Sunday, July 1, 2012

Healthy food at an affordable price for all

Community garden in Louisville
Fresh Stop is a community-supported agricultural program run by the non-profit organization New Roots in Louisville, Kentucky. New Roots's mission is to build a just and thriving food system in the Ohio River Valley region. They do this through their Fresh Stop Model, which trains leaders residing in low-income neighborhoods to provide their neighbors with access to fresh, local and healthy food. The head of the project, Karyn Moskowitz, organizes for food justice.

What is the New Roots Fresh Stop model like?
Karyn: We adopted the model from an organization in Cleveland, called City Fresh, and tailored it to our own needs. The basic concept is that families, based on their income, pool their money and pay an amount of $12-$25 one week in advance to local farmers and in return receive fresh, healthy vegetables. Families decide for themselves how much they can afford to pay, and no one is turned away for lack of money or food stamps. Pooling their money enables the families to pay wholesale prices, which makes the food affordable for everyone. Farmers have not been enthusiastic to start or maintain farmers markets in low-income neighborhoods in Louisville. By pooling their money and guaranteeing payment, risk is eliminated for both eaters and farmers. Farmers simply drop the produce off and volunteers do the rest. Fresh Stops average 50-80 families per week or every other week. Families don't know in advance what vegetables will be delivered, but are assured of a beautiful bounty of whatever is in season. In 2012, New Roots has three churches who contribute their buildings to be the fresh food drop point. Volunteers come to the site to meet the farmers' trucks and to count and sort the produce. Each family gets an equal amount of what is delivered, i.e., two eggplants, five tomatoes, etc.

What is the self-interest of the farmers and the community?
Karyn: Farmers can be sure that their products will be sold that week, while community members receive fresh vegetables at an affordable price. But it needs a lot of organizing to make the supply and the demand meet. Earlier, farmers tried to set up markets in low-income neighborhoods, with little success. It was never a viable business as the demand was always too low. Therefore, we had to bargain with the farmers on the amount of money they want to see in advance which would make their participation worth it. The challenge for low-income people is to switch to buying fresh food which needs to be cooked from scratch. Prices are often lower than at supermarkets and much of the produce is chemical free and picked that day, so the taste is delicious. The $12 low-income shares must be balanced with a small percentage of higher-income $25 shares so that there is enough money to collectively buy a large amount of produce. Families only have to dedicate themselves to paying one week in advance, unlike other community-supported agricultural projects which require a large payment at the beginning of the growing season.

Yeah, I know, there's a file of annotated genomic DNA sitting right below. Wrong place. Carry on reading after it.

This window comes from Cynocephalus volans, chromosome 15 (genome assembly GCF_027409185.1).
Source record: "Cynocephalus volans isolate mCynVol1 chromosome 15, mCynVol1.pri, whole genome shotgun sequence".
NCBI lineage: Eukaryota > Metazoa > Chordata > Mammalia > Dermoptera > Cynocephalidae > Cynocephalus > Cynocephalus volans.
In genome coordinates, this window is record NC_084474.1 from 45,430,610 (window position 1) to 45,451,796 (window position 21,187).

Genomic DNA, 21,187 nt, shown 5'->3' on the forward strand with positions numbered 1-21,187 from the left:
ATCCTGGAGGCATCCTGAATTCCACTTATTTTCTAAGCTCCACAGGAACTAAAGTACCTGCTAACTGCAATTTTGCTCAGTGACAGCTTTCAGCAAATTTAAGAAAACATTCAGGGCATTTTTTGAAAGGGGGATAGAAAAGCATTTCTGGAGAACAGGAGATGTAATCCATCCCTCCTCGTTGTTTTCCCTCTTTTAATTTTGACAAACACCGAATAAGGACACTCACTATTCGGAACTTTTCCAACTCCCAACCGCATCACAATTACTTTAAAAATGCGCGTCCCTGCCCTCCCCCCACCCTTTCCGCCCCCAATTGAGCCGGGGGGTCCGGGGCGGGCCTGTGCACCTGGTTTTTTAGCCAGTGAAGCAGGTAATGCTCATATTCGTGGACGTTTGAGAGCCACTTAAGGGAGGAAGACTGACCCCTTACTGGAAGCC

What kind of programs are linked to the Fresh Stop model?
Karyn: We hold community workshops about food sovereignty based on the popular education model, distribute recipes in the market, organize cooking workshops, and inform community members in a newsletter. Community members are involved in work groups: folks are responsible to put together the newsletter, collect the weekly amount of money, organize educational workshops or do the media work. I extend the network with new neighborhoods by interviewing several people who know the community well, like a pastor, and I follow up on their contacts and inform people about the program. New Roots is more than the distribution of healthy food. We want to recreate the food system, we want to create a food community.

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